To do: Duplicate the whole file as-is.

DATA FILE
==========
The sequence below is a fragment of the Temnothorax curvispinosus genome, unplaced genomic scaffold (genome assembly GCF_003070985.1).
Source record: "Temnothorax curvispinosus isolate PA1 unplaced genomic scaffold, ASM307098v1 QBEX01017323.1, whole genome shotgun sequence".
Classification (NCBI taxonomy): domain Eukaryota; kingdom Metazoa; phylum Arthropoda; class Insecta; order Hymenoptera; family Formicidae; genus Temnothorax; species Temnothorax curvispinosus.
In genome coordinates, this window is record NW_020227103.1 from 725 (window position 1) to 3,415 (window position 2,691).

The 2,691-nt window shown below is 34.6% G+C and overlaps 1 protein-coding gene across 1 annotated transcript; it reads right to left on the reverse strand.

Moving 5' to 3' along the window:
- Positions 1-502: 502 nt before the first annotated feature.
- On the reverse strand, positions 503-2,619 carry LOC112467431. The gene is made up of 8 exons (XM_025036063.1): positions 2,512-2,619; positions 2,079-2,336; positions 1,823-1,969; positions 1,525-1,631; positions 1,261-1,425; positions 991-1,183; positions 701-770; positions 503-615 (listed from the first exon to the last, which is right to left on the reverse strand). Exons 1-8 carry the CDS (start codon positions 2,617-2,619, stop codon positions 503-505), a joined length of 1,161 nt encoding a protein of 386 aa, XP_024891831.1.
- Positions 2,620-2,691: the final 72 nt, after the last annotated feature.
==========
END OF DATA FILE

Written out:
The sequence below is a fragment of the Temnothorax curvispinosus genome, unplaced genomic scaffold (genome assembly GCF_003070985.1).
Source record: "Temnothorax curvispinosus isolate PA1 unplaced genomic scaffold, ASM307098v1 QBEX01017323.1, whole genome shotgun sequence".
Classification (NCBI taxonomy): domain Eukaryota; kingdom Metazoa; phylum Arthropoda; class Insecta; order Hymenoptera; family Formicidae; genus Temnothorax; species Temnothorax curvispinosus.
In genome coordinates, this window is record NW_020227103.1 from 725 (window position 1) to 3,415 (window position 2,691).

The 2,691-nt window shown below is 34.6% G+C and overlaps 1 protein-coding gene across 1 annotated transcript; it reads right to left on the reverse strand.

Moving 5' to 3' along the window:
- Positions 1-502: 502 nt before the first annotated feature.
- On the reverse strand, positions 503-2,619 carry LOC112467431. The gene is made up of 8 exons (XM_025036063.1): positions 2,512-2,619; positions 2,079-2,336; positions 1,823-1,969; positions 1,525-1,631; positions 1,261-1,425; positions 991-1,183; positions 701-770; positions 503-615 (listed from the first exon to the last, which is right to left on the reverse strand). Exons 1-8 carry the CDS (start codon positions 2,617-2,619, stop codon positions 503-505), a joined length of 1,161 nt encoding a protein of 386 aa, XP_024891831.1.
- Positions 2,620-2,691: the final 72 nt, after the last annotated feature.